Bootstrap card 2

After reading the second bootstrap card, memory locations 1 through 80 hold the data:

,008047/047046       /000H025B022100  4/061046,054061,068072,00104010400002

Execution of this card starts at address 22 with the Clear Storage instruction /000. Remember how the Clear Storage instruction proceeds downwards until the address is a multiple of 100? In this case, it will clear address 0 and then immediately stop on address 0 (a multiple of 100). However, a register called the B register will hold the next address (counting downwards), which will wrap from 0 to the top address in memory. For simplicity, I'll assume the code is running on a 1401 model with 1,000 characters of memory so the B register will hold the address 999.7

The next instruction H025 is a tricky bit of self-modifying code. It stores the contents of the B address register into locations 23-25, changing the "Clear Storage" instruction that we just executed to /999. Next, the B022100 4 instruction will branch to address 22 if address 100 holds a "4" (which is true because the first card put a "4" there.)

Back at address 22, the Clear Storage instruction was modified to be /999, so it will now clear addresses 999-900. It is followed by H025, which, as before will store the B register into the Clear Storage instruction. This time it will modify the Clear Storage to start at 899. Finally, the conditional branch loops back to address 22 as before.

The result is that this loop clears memory 100 characters at a time, using self-modifying code to update the position. This loop continues until addresses 100-199 are cleared. At this point, the branch instruction will fail because address 100 holds a blank and not a "4". At this point, the loop has cleared all of storage from 100 to the end of memory, erasing characters as well as any word marks.

The next instruction is Clear Storage /061046 which clears storage from address 46 down to 0 and then branches to 61. At address 61, ,001040 sets word marks at addresses 1 and 40. Finally, 1040 reads the next card and starts execution at address 40. As with the first card, columns 1 through 80 of the card are read into memory addresses 1 through 80.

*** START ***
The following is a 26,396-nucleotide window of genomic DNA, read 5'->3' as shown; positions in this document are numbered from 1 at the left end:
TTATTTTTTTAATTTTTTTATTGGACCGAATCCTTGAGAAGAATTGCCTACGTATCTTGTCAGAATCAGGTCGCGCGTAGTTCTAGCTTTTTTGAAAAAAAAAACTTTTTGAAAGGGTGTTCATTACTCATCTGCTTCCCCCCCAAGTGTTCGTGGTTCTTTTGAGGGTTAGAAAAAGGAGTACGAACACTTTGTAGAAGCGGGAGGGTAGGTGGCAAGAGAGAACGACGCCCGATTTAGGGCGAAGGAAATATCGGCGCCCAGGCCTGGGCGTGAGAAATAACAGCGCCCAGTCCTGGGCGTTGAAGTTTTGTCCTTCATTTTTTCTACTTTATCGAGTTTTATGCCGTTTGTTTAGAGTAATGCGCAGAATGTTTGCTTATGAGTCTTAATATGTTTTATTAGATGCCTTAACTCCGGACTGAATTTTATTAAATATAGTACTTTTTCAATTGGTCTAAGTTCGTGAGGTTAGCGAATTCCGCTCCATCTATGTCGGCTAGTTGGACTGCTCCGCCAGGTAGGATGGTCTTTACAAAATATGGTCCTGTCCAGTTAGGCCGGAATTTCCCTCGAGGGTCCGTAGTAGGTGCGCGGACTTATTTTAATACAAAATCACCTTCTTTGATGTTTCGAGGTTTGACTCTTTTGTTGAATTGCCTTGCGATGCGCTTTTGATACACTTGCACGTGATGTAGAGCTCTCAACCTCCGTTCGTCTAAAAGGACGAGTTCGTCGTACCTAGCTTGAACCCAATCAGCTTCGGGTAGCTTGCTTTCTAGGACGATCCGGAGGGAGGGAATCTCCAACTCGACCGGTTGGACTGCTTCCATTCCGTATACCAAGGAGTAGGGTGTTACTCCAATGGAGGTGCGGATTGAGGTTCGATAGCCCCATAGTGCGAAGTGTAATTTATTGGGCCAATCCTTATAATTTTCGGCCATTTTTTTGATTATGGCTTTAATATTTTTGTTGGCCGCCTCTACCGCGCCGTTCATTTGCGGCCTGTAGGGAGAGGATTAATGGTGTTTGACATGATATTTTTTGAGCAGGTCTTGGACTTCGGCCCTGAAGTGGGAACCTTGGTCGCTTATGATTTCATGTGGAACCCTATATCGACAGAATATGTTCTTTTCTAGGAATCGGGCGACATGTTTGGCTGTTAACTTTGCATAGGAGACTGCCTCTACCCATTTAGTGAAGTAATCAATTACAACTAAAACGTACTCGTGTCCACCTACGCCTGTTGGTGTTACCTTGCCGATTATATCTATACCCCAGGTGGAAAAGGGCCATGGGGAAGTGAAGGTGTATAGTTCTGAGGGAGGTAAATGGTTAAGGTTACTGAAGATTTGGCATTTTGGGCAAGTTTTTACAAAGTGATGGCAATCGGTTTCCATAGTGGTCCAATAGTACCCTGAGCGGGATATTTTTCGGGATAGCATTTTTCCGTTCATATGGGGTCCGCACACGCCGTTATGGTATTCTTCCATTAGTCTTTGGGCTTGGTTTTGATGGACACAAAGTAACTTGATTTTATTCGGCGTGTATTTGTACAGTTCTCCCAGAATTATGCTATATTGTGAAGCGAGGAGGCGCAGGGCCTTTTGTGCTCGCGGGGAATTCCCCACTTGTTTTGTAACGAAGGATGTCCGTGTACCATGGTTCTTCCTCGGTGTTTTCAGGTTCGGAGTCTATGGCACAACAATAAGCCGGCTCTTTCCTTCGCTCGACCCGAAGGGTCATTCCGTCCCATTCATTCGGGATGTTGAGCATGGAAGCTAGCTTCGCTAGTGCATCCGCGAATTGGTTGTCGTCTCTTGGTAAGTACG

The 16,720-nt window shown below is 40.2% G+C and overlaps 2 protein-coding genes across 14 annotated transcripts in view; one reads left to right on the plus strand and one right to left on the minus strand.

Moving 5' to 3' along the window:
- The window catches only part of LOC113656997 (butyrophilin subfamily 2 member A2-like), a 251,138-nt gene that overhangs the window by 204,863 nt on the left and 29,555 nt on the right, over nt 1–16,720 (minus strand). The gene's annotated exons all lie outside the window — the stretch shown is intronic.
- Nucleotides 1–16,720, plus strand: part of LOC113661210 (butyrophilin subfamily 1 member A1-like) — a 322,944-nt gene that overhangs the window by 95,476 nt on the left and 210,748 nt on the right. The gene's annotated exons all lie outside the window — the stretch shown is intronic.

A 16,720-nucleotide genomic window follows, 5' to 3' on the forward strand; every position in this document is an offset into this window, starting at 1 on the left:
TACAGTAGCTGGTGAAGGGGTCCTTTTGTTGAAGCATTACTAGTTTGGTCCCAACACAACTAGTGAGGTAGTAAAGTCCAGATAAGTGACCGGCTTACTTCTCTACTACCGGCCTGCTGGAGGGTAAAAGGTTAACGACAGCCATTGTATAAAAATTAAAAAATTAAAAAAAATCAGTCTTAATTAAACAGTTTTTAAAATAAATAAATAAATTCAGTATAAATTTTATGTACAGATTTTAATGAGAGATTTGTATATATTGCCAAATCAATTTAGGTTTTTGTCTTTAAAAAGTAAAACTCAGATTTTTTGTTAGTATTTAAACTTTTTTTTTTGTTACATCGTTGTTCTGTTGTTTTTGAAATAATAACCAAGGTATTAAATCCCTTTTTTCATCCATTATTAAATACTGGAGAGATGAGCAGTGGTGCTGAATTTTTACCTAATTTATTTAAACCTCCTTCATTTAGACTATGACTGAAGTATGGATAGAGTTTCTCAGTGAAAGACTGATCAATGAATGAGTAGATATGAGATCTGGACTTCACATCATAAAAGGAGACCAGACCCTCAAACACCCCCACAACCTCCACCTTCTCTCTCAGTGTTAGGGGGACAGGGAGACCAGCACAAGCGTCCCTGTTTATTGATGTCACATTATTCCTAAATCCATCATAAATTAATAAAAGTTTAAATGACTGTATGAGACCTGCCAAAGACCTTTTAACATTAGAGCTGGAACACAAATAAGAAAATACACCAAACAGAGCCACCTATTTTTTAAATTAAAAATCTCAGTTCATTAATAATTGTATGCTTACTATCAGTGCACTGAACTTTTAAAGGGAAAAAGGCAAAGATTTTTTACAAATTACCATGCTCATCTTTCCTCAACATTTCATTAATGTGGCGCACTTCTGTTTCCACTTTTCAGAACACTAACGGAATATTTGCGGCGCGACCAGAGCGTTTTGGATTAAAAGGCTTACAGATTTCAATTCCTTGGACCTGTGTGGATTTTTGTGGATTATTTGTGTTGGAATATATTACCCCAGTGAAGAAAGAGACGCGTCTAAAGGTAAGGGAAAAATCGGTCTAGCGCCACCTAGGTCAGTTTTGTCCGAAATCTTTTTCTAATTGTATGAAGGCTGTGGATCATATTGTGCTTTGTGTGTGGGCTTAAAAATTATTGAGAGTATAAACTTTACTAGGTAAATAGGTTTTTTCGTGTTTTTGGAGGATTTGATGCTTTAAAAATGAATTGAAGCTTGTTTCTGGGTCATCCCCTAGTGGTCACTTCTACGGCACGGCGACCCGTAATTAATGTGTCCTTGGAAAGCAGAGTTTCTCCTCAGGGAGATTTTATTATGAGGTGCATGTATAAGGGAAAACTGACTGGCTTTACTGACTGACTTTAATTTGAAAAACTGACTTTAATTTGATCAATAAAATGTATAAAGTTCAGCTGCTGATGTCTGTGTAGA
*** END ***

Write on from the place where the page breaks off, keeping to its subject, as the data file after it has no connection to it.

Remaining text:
The program cards

The next phase consists of reading the desired program into memory. A typical card is:

3332200999&2200&0000000100000          L029368,343346,351356,36136410400004

The left part of the card (columns 1-29) contains machine code for the program that we want to run. The right part (columns 41-71) contains the loader code that will execute card-by-card, loading that code into the right part of memory and setting word marks.

The first loader instruction L029368 copies the program code from the card reader buffer into the desired memory locations. Specifically, it will copy starting from address 29 down to the word mark at address 1. These characters will be copied into addresses 368 down to 340. The next instructions set the word marks in this code, at addresses 343, 346, 351, 356, 361, and 364. This answers the question of how the program in memory gets word marks even though punch cards can't explicitly store word marks. Finally, 1040 reads the next card and starts executing it at address 40.

The following cards have the same structure: the program on the left and the loader code on the right. Interestingly, the number of characters of program code is variable because the loader code can set at most 6 word marks per card. In the worst case, all the characters need word marks so only 6 characters can be provided by the card. In the best case, 40 characters can fit on the left side of the card.

The run card

The last card has the Clear Storage instruction /333080. This clears memory from address 80 downwards to 0, wiping out the card buffer and the loader code so the program will start with a clean slate. The Clear Storage instruction then jumps to address 333, starting the execution of the program. After all this work, the computer finally runs the program we wanted to run. While the loading process seems very long when written out, the card reader is fast for an electromechanical device, with over 13 cards per second zipping through it.

The program I used in the example is a Mandelbrot fractal generator that I wrote. The photo below shows the results of the program, which took 12 minutes to execute. I discuss the program in detail in this post.

The IBM 1401 mainframe computer (left) at the Computer History Museum printing the Mandelbrot fractal on the 1403 line printer (right).

The IBM 1401 mainframe computer (left) at the Computer History Museum printing the Mandelbrot fractal on the 1403 line printer (right).